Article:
The basic process to make spiral-wound tubing has changed little over the years. Since first invented by Marvin Stone, founder of Stone Industries a sister company, its manufacture has been a central part of what we do.
Spiral-wound tubes are produced by wrapping several strips, or laminations, of adhesive coated materials such as plastic films, papers, or other substrates, alone or in combinations, at an angle, over a mandrel that forms the tube. The adhesives used are designed to be compatible with the materials used to make the tube and, when necessary, with chemicals and resins found in the end-use application.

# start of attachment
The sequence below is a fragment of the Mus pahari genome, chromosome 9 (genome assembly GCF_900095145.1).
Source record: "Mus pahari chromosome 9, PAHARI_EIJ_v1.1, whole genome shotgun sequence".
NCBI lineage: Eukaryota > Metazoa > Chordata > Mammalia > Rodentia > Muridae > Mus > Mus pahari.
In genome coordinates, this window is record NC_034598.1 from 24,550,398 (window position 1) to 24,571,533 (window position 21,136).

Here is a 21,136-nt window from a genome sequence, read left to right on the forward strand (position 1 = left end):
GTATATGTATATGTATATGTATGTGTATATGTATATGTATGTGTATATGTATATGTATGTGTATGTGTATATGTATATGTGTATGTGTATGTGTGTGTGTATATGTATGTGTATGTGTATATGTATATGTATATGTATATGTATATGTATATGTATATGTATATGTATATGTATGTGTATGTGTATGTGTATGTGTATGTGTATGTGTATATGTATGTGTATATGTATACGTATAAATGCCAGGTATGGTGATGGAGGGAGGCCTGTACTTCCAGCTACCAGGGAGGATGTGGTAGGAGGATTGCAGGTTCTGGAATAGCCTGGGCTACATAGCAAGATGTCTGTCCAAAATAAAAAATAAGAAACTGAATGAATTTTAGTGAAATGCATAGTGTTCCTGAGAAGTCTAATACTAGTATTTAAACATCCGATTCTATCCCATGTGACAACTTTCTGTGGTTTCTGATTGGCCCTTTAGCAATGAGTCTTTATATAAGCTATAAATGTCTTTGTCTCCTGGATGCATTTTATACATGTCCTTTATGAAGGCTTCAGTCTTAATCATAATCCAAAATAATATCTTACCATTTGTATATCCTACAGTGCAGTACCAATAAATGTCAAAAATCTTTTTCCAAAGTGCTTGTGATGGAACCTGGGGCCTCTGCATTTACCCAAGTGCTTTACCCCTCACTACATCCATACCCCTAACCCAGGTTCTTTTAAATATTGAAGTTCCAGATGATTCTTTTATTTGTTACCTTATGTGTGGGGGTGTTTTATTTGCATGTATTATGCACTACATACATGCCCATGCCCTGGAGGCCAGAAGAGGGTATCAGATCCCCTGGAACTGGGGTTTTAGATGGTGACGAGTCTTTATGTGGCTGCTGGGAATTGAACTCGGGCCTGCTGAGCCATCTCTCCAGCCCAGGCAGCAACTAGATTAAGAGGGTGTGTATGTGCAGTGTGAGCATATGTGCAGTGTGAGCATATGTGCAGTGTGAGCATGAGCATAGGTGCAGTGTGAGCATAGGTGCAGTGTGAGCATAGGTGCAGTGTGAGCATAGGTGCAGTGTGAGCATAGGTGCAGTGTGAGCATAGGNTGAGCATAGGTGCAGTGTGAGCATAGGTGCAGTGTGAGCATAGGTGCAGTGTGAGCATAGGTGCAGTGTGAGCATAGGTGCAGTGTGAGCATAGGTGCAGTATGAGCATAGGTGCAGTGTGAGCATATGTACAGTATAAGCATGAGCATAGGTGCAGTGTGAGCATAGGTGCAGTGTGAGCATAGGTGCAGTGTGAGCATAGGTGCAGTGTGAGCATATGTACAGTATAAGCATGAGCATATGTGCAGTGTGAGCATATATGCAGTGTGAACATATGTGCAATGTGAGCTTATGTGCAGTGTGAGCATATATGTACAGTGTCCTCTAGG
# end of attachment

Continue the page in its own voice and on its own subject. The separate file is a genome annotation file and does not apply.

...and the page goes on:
The process capability to spiral-wind tubing of different materials combines the desirable qualities of each material providing unique tube characteristics and insulating properties against…
- electrical (dielectric strength)
- thermal (heat resistance)
- chemical (resistance to oils, greases, etc.)
- mechanical (cut-through & abrasion resistance)
- or environmental conditions
Dimensional accuracy is excellent in spiral-wound tubing. The I.D. is tightly controlled by the mandrel to tolerances as close as +/-.002″. The O.D. is controlled by the tight tolerances of the materials used to make the tube, and can be held to +/-.005″, depending on the materials used.
Finished tubes are typically set aside for a time to cure before further processing. Specialized tube finishing capabilities include cut lengths, fabrications (slotting, notching, flared ends, etc.), printed tubes and products, and other specialty tubes.